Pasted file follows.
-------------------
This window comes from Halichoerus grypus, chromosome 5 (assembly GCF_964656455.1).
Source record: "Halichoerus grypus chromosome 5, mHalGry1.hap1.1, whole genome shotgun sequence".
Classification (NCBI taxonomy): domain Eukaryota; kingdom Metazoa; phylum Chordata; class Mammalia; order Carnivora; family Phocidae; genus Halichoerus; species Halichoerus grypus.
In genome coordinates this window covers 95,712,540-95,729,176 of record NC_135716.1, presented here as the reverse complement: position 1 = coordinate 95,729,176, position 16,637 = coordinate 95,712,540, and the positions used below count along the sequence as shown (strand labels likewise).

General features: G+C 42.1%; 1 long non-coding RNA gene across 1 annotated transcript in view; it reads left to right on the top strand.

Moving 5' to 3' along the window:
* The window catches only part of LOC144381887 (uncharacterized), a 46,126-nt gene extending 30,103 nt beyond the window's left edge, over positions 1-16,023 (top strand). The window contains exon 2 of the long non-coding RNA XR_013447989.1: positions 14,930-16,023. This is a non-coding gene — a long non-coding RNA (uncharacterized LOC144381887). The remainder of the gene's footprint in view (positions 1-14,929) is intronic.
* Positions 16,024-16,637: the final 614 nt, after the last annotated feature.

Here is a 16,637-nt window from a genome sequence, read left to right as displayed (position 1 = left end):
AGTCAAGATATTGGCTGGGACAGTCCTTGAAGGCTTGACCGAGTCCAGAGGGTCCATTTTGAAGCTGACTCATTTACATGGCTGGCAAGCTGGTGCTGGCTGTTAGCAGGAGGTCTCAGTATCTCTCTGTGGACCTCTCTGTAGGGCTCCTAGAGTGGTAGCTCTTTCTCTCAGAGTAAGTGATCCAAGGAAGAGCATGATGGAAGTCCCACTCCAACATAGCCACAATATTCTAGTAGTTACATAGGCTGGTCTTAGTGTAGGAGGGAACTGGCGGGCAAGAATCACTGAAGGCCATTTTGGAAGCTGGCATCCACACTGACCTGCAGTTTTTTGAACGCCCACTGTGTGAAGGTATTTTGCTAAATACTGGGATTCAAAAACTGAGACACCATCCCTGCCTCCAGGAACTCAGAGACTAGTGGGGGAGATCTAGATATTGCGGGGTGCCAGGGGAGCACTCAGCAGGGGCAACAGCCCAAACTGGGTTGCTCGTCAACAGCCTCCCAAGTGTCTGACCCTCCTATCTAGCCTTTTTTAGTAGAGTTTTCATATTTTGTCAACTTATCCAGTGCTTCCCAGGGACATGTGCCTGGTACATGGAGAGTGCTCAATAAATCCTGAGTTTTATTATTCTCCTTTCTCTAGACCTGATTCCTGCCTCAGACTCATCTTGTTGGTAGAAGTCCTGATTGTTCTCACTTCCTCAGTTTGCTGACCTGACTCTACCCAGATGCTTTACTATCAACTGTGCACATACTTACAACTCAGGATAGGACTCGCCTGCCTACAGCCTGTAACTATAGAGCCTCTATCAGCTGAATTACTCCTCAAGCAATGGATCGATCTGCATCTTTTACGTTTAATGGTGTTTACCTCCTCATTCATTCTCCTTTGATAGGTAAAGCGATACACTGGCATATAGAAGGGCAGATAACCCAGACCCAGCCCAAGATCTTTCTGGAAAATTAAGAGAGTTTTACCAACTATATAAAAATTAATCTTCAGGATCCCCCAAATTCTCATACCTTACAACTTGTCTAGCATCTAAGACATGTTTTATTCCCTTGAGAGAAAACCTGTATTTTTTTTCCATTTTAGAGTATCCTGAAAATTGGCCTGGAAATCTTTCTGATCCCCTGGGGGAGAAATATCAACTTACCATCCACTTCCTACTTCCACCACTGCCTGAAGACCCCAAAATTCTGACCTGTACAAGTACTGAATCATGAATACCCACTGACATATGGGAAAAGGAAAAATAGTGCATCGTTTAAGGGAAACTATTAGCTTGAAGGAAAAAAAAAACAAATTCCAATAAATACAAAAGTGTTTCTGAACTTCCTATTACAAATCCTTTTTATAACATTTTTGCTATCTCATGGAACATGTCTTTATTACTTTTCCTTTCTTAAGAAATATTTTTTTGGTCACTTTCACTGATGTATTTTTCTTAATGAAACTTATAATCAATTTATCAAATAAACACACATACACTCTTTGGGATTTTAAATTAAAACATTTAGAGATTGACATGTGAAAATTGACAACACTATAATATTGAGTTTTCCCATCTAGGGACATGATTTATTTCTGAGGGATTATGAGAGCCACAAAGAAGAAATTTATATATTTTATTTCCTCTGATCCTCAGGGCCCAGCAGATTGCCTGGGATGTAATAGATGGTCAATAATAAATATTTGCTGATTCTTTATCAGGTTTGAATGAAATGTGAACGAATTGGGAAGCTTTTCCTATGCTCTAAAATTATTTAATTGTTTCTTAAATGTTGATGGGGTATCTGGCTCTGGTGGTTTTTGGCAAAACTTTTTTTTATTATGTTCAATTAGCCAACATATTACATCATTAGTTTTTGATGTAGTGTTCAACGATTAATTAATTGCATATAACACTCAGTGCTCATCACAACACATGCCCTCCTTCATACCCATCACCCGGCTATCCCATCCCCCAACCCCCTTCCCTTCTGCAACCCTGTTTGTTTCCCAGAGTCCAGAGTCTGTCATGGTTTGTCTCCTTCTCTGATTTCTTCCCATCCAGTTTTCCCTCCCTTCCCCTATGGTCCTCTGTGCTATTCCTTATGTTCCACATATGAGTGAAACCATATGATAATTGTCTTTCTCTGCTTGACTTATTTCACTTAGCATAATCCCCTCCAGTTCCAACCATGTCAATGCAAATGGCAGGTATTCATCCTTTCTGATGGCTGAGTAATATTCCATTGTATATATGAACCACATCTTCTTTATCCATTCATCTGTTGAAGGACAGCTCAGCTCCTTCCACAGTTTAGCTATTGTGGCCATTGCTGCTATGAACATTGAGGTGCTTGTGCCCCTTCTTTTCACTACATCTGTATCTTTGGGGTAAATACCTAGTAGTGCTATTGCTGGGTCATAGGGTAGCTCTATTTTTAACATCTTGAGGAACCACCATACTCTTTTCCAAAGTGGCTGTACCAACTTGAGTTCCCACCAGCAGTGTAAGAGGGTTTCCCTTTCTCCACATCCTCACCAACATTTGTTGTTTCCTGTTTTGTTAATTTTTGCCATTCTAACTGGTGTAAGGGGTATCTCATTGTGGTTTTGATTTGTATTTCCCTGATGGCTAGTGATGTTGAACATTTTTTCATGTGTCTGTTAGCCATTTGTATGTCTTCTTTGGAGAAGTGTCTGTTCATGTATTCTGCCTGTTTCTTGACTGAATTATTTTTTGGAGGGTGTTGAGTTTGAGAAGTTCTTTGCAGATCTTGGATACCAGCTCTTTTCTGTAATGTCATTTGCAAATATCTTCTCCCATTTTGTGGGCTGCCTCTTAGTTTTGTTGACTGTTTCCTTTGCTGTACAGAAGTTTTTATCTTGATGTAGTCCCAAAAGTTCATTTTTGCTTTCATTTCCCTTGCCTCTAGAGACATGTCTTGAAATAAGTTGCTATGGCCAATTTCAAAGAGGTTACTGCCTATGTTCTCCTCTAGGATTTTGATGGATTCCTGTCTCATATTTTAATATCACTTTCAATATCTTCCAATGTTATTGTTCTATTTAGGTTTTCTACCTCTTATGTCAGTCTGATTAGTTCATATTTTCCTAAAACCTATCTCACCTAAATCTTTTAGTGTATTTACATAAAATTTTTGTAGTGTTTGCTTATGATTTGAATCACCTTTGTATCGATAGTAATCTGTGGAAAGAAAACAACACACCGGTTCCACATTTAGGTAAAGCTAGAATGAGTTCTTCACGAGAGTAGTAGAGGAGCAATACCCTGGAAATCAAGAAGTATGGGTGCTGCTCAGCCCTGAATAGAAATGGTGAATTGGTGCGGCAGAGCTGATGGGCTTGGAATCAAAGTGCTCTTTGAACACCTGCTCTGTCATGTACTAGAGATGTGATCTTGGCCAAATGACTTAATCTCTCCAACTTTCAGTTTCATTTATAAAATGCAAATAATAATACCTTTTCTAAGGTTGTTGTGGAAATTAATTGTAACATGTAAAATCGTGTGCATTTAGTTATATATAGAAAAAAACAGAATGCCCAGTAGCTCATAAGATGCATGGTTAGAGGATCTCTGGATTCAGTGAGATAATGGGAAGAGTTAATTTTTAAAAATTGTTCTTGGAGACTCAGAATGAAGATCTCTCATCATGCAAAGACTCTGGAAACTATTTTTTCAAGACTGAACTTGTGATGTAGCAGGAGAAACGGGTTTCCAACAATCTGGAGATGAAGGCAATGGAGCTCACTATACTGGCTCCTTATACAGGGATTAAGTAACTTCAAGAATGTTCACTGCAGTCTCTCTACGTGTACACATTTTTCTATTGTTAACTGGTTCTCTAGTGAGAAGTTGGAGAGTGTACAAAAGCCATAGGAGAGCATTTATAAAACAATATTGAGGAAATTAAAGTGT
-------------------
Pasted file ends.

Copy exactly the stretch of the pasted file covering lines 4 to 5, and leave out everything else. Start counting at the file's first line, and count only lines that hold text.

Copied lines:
In genome coordinates this window covers 95,712,540-95,729,176 of record NC_135716.1, presented here as the reverse complement: position 1 = coordinate 95,729,176, position 16,637 = coordinate 95,712,540, and the positions used below count along the sequence as shown (strand labels likewise).

General features: G+C 42.1%; 1 long non-coding RNA gene across 1 annotated transcript in view; it reads left to right on the top strand.